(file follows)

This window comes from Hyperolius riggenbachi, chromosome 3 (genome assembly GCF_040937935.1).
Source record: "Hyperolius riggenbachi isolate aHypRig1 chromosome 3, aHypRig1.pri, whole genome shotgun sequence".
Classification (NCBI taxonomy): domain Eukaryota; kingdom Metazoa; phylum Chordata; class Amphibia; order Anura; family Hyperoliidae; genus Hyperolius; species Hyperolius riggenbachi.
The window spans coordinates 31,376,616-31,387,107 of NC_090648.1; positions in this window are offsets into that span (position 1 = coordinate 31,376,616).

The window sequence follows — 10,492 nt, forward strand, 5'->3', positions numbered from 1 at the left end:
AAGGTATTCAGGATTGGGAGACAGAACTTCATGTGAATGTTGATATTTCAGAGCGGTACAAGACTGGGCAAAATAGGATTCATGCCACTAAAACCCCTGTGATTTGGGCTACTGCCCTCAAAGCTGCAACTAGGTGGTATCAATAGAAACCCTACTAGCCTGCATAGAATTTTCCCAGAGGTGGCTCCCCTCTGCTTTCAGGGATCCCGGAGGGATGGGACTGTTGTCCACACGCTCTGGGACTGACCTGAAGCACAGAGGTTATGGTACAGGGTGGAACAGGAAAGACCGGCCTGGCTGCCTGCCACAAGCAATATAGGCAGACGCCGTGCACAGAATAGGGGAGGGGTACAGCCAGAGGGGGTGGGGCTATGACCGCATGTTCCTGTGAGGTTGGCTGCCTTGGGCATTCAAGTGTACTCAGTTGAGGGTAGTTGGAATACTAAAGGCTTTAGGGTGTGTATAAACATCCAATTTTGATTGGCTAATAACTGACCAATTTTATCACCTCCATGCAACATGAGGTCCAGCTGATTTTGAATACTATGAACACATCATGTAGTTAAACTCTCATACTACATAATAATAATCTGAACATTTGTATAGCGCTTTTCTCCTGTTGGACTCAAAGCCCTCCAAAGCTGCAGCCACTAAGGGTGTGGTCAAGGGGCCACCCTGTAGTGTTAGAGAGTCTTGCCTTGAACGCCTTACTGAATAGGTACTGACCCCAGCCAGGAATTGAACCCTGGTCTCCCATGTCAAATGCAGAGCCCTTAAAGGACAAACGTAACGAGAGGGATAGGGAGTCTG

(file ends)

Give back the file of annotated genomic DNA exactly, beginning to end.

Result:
This window comes from Hyperolius riggenbachi, chromosome 3 (genome assembly GCF_040937935.1).
Source record: "Hyperolius riggenbachi isolate aHypRig1 chromosome 3, aHypRig1.pri, whole genome shotgun sequence".
Classification (NCBI taxonomy): domain Eukaryota; kingdom Metazoa; phylum Chordata; class Amphibia; order Anura; family Hyperoliidae; genus Hyperolius; species Hyperolius riggenbachi.
The window spans coordinates 31,376,616-31,387,107 of NC_090648.1; positions in this window are offsets into that span (position 1 = coordinate 31,376,616).

The window sequence follows — 10,492 nt, forward strand, 5'->3', positions numbered from 1 at the left end:
AAGGTATTCAGGATTGGGAGACAGAACTTCATGTGAATGTTGATATTTCAGAGCGGTACAAGACTGGGCAAAATAGGATTCATGCCACTAAAACCCCTGTGATTTGGGCTACTGCCCTCAAAGCTGCAACTAGGTGGTATCAATAGAAACCCTACTAGCCTGCATAGAATTTTCCCAGAGGTGGCTCCCCTCTGCTTTCAGGGATCCCGGAGGGATGGGACTGTTGTCCACACGCTCTGGGACTGACCTGAAGCACAGAGGTTATGGTACAGGGTGGAACAGGAAAGACCGGCCTGGCTGCCTGCCACAAGCAATATAGGCAGACGCCGTGCACAGAATAGGGGAGGGGTACAGCCAGAGGGGGTGGGGCTATGACCGCATGTTCCTGTGAGGTTGGCTGCCTTGGGCATTCAAGTGTACTCAGTTGAGGGTAGTTGGAATACTAAAGGCTTTAGGGTGTGTATAAACATCCAATTTTGATTGGCTAATAACTGACCAATTTTATCACCTCCATGCAACATGAGGTCCAGCTGATTTTGAATACTATGAACACATCATGTAGTTAAACTCTCATACTACATAATAATAATCTGAACATTTGTATAGCGCTTTTCTCCTGTTGGACTCAAAGCCCTCCAAAGCTGCAGCCACTAAGGGTGTGGTCAAGGGGCCACCCTGTAGTGTTAGAGAGTCTTGCCTTGAACGCCTTACTGAATAGGTACTGACCCCAGCCAGGAATTGAACCCTGGTCTCCCATGTCAAATGCAGAGCCCTTAAAGGACAAACGTAACGAGAGGGATAGGGAGTCTG